The majority said the state law "does not comport with the First Amendment."
The state law, with its fine of as much as $1,000 for each violation, was challenged by groups representing the video-game and software industries. A federal judge said the law violated the First Amendment, and issued an injunction against its implementation. A federal appeals court agreed.
A majority of the U.S. Supreme Court agreed with the lower courts. An opinion filed by conservative Justice Antonin Scalia said: "Video games qualify for First Amendment protection. Like protected books, plays, and movies, they communicate ideas through familiar literary devices and features distinctive to the medium."
Citing Supreme Court precedent, the opinion said "the basic principles of freedom of speech ... do not vary" with a new and different communication medium."
It added: "This country has no tradition of specially restricting children's access to depictions of violence. And California's claim that 'interactive' video games present special problems, in that the player participates in the violent action on screen and determines its outcome, is unpersuasive."
"Because the act imposes a restriction on the content of protected speech, it is invalid unless California can demonstrate that it passes strict scrutiny -- that is, unless it is justified by a compelling government interest and is narrowly drawn to serve that interest," Scalia said.
"California cannot meet that standard," he added later. "At the outset, it acknowledges that it cannot show a direct causal link between violent video games and harm to minors. Rather ... the state claims that it need not produce such proof because the Legislature can make a predictive judgment that such a link exists, based on competing psychological studies."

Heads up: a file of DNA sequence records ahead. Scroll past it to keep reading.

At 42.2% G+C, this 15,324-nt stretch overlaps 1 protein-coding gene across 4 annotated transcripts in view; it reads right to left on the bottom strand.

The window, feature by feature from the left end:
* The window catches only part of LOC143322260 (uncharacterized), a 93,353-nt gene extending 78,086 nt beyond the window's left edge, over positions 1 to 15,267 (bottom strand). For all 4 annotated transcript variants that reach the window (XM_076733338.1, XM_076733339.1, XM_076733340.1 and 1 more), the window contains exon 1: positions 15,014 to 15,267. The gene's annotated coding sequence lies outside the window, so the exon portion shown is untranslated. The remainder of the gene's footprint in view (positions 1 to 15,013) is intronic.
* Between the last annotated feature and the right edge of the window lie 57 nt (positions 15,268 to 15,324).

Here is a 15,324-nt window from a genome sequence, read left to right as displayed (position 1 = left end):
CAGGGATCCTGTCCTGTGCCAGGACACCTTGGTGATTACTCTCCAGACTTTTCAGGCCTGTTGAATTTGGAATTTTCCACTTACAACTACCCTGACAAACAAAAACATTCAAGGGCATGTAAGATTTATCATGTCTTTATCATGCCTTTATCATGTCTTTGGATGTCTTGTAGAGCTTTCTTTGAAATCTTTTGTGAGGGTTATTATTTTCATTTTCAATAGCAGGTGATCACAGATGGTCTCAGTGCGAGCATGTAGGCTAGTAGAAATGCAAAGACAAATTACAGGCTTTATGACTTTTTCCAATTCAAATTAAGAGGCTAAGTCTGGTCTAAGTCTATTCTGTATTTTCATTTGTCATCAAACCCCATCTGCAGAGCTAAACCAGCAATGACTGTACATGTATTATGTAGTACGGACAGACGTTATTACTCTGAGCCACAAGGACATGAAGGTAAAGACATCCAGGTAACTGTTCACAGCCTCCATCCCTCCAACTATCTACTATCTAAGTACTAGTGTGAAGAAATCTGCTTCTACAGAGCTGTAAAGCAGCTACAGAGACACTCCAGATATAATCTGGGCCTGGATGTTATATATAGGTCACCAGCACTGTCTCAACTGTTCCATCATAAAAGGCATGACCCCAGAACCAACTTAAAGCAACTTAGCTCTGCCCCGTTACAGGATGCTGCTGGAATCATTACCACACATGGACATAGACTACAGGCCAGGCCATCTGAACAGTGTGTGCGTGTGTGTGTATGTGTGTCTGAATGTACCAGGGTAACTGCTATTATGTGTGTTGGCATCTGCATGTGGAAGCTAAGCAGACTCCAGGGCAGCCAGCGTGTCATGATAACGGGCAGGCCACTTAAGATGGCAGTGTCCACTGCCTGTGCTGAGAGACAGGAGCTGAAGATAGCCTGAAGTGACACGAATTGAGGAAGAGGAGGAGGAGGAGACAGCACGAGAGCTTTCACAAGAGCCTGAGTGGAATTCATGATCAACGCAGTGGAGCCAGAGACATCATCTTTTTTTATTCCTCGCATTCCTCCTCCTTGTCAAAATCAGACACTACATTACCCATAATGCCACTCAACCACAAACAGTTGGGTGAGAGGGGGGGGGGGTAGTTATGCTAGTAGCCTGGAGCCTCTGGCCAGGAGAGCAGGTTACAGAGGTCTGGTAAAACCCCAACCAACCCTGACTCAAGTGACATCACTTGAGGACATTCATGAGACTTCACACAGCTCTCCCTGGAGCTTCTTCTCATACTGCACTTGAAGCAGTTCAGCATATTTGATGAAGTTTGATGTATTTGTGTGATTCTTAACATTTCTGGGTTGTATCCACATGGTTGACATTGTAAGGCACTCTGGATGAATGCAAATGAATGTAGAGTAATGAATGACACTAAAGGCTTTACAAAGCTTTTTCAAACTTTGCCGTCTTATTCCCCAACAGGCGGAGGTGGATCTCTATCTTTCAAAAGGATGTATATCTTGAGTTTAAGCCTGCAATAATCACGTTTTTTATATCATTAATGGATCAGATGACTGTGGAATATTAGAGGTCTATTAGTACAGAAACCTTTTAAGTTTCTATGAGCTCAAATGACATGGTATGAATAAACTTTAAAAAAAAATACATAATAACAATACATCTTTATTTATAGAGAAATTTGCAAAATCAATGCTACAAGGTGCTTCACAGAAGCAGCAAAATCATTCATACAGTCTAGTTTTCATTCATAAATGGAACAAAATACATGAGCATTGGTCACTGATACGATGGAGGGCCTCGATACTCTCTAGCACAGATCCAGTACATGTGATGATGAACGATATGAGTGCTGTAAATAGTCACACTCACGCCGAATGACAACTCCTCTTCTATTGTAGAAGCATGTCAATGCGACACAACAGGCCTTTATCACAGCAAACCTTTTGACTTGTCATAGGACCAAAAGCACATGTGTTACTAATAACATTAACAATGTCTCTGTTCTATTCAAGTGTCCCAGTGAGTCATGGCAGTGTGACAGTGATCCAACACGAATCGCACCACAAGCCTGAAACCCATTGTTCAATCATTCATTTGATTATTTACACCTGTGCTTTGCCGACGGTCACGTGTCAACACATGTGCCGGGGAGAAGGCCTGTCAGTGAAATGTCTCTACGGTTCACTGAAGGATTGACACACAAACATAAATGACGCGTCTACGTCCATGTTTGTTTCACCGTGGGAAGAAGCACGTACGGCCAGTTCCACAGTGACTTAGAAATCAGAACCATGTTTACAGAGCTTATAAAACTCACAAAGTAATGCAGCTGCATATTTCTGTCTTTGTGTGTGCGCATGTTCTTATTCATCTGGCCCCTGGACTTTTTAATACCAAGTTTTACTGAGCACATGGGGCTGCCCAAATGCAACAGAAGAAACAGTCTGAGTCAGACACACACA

One of the two dissenters, Justice Stephen Breyer, said: "This case is ultimately less about censorship than it is about education. Our Constitution cannot succeed in securing the liberties it seeks to protect unless we can raise future generations committed cooperatively to making our system of government work. Education, however, is about choices. Sometimes, children need to learn by making choices for themselves. Other times, choices are made for children -- by their parents, by their teachers and by the people acting democratically through their governments. In my view, the First Amendment does not disable government from helping parents make such a choice here -- a choice not to have their children buy extremely violent, interactive video games, which they more than reasonably fear pose only the risk of harm to those children."
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